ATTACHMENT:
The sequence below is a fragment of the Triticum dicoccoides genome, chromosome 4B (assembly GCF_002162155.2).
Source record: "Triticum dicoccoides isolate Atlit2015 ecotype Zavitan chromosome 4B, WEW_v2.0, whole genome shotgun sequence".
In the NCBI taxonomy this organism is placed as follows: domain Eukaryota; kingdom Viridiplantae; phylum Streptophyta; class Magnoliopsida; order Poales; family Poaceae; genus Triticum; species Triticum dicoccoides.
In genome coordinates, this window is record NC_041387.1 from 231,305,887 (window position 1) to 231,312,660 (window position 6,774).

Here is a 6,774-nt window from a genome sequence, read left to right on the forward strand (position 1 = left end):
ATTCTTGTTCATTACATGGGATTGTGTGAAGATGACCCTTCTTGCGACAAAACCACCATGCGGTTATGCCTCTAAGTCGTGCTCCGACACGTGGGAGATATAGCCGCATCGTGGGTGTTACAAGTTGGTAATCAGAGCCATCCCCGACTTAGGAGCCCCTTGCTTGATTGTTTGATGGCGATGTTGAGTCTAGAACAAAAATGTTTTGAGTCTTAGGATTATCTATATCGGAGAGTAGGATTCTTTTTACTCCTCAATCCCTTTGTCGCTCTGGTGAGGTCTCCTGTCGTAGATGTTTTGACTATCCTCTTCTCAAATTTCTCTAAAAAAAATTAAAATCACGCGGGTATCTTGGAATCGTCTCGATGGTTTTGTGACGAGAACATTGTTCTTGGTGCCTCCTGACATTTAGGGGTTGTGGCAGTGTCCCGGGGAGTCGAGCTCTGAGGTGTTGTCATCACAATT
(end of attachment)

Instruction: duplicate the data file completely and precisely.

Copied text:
The sequence below is a fragment of the Triticum dicoccoides genome, chromosome 4B (assembly GCF_002162155.2).
Source record: "Triticum dicoccoides isolate Atlit2015 ecotype Zavitan chromosome 4B, WEW_v2.0, whole genome shotgun sequence".
In the NCBI taxonomy this organism is placed as follows: domain Eukaryota; kingdom Viridiplantae; phylum Streptophyta; class Magnoliopsida; order Poales; family Poaceae; genus Triticum; species Triticum dicoccoides.
In genome coordinates, this window is record NC_041387.1 from 231,305,887 (window position 1) to 231,312,660 (window position 6,774).

Here is a 6,774-nt window from a genome sequence, read left to right on the forward strand (position 1 = left end):
ATTCTTGTTCATTACATGGGATTGTGTGAAGATGACCCTTCTTGCGACAAAACCACCATGCGGTTATGCCTCTAAGTCGTGCTCCGACACGTGGGAGATATAGCCGCATCGTGGGTGTTACAAGTTGGTAATCAGAGCCATCCCCGACTTAGGAGCCCCTTGCTTGATTGTTTGATGGCGATGTTGAGTCTAGAACAAAAATGTTTTGAGTCTTAGGATTATCTATATCGGAGAGTAGGATTCTTTTTACTCCTCAATCCCTTTGTCGCTCTGGTGAGGTCTCCTGTCGTAGATGTTTTGACTATCCTCTTCTCAAATTTCTCTAAAAAAAATTAAAATCACGCGGGTATCTTGGAATCGTCTCGATGGTTTTGTGACGAGAACATTGTTCTTGGTGCCTCCTGACATTTAGGGGTTGTGGCAGTGTCCCGGGGAGTCGAGCTCTGAGGTGTTGTCATCACAATT